Chinese Corner

Make China Great Again

China and America’s leaders use similar slogans – by Liz Carter

This week, Donald Trump will visit Beijing, sparking vigorous debate among China watchers. There are a lot of articles talking about how Presidents Xi Jinping and Trump may be at odds, but as they are both nationalists with despotic ambitions, it should come as no surprise that they rely on similar linguistic strategies to consolidate support and intimidate their enemies. Trump vows to “Make America Great Again” (MAGA for short), while Xi invokes “the great rejuvenation of the Chinese nation” (中华民族伟大复兴, Zhōnghuá mínzú wěidà fùxīng).

Let’s compare their parallel slogans in more detail:

Chinese Corner

What About Tones?

How not to be tone deaf when speaking Mandarin – by Liz Carter

Many people are intimidated by the prospect of learning Chinese because it is a tonal language – the same syllable, pronounced differently, can mean a number of totally different things. Tackling Chinese may seem impossible, especially for the less than musically inclined, if perfect pitch is presumed to be a prerequisite.

However, tones are more of a speed bump than a brick wall. And the trouble with tones can best be tackled by breaking it down into three issues: whether it is feasible to learn tones; whether it is important; and how it can be done.

Chinese Corner

If You Sprinkle While You Tinkle

When Vulgar Meets Sublime in Mandarin – by Liz Carter

There is a special genre of Mandarin verse near and dear to my heart. I call it “admonishment poetry.” Like English poetry of the same kind, it appears most often as a rhyming couplet with a simple meter, not too long and not too complicated. The use of poetic devices drives home messages that others feel worthy of the reader’s attention - all variations of “don’t be an asshole.”

Bathroom poetry is one variety of admonishment poetry, and seems to be universal. The most commonly known bathroom poem in the English language is a four-line verse, made up of two rhyming couplets:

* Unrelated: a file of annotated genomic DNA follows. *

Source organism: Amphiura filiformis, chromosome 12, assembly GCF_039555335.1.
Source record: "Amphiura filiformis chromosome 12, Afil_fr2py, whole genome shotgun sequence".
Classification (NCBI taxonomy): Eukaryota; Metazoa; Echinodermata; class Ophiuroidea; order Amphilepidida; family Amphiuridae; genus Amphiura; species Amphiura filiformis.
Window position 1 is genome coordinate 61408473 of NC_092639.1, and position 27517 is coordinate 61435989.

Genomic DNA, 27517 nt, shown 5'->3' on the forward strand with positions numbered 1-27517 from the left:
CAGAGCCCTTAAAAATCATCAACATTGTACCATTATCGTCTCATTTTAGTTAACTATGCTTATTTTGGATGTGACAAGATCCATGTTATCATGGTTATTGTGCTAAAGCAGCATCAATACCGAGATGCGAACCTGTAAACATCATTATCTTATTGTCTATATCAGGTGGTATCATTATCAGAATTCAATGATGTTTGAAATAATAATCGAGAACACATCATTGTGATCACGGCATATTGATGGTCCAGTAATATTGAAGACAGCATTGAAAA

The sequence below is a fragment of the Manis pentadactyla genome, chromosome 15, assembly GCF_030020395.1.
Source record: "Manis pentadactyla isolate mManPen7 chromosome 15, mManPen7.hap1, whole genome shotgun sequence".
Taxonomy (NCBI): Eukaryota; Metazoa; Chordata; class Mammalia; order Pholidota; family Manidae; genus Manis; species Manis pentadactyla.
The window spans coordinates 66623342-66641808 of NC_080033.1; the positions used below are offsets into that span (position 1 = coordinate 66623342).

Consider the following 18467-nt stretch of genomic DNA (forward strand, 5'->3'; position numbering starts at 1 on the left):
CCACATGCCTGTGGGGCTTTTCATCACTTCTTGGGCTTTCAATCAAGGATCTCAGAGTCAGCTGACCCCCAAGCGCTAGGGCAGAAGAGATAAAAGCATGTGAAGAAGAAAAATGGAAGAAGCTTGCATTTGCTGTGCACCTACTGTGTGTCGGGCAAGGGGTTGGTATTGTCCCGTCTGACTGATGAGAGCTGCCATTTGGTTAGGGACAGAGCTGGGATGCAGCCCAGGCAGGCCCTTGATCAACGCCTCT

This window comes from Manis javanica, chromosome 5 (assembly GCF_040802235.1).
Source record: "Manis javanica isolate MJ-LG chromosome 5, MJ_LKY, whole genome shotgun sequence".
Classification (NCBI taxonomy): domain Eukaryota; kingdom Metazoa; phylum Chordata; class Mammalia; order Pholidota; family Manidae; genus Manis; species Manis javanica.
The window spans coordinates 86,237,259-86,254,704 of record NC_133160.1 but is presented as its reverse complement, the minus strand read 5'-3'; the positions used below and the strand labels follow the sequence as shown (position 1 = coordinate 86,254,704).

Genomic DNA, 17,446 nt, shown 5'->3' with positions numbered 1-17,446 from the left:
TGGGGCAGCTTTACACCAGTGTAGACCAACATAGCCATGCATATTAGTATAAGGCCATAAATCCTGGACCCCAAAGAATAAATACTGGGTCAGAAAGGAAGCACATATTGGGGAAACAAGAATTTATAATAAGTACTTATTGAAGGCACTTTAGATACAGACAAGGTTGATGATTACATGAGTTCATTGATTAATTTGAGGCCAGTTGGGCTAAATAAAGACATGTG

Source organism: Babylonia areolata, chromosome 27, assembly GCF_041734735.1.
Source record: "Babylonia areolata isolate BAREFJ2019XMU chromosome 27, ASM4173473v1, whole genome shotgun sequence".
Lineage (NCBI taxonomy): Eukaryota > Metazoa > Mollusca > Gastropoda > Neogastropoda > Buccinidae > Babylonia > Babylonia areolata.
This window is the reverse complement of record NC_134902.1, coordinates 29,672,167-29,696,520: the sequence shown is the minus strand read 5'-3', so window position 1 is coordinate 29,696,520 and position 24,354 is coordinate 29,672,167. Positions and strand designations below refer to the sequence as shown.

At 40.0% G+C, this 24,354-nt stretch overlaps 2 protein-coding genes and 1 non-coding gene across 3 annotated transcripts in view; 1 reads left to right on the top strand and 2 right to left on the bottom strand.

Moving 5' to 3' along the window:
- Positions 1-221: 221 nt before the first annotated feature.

Chinese Corner

The Incision Point

The first of our weekly language column, ‘Chinese Corner’ – by Liz Carter

Most of us are acquainted with Mandarin, and by that I mean the predominant form of Chinese. We often use the labels “Chinese” and “Mandarin” interchangeably, but in fact there are at least seven major varieties of Chinese, depending on whom you ask. For now, let’s start with Mandarin, what you would learn in school.

There are a lot of reasons to learn Mandarin: it’s beautiful, useful in all sorts of business endeavors, and would enable you to communicate with an additional billion people on this planet. The main problem most people have with Mandarin isn’t deciding whether or not they’d like to study it: it’s deciding where to start.


Lighting Up the Past

Liz Carter reviews Jottings under Lamplight, Lu Xun’s essays

Lu Xun is considered the father of modern Chinese literature, but until recently his essays, the format in which he was most prolific, were not widely available in English translation, with most other translations focusing on his short stories. Jottings Under Lamplight, a new collection from Harvard University Press, brings 62 of his essays, grouped thematically, to English readers, aiming to “provide lucid and accurate translations for specialists and allow a more general readership access to Lu Xun’s works.”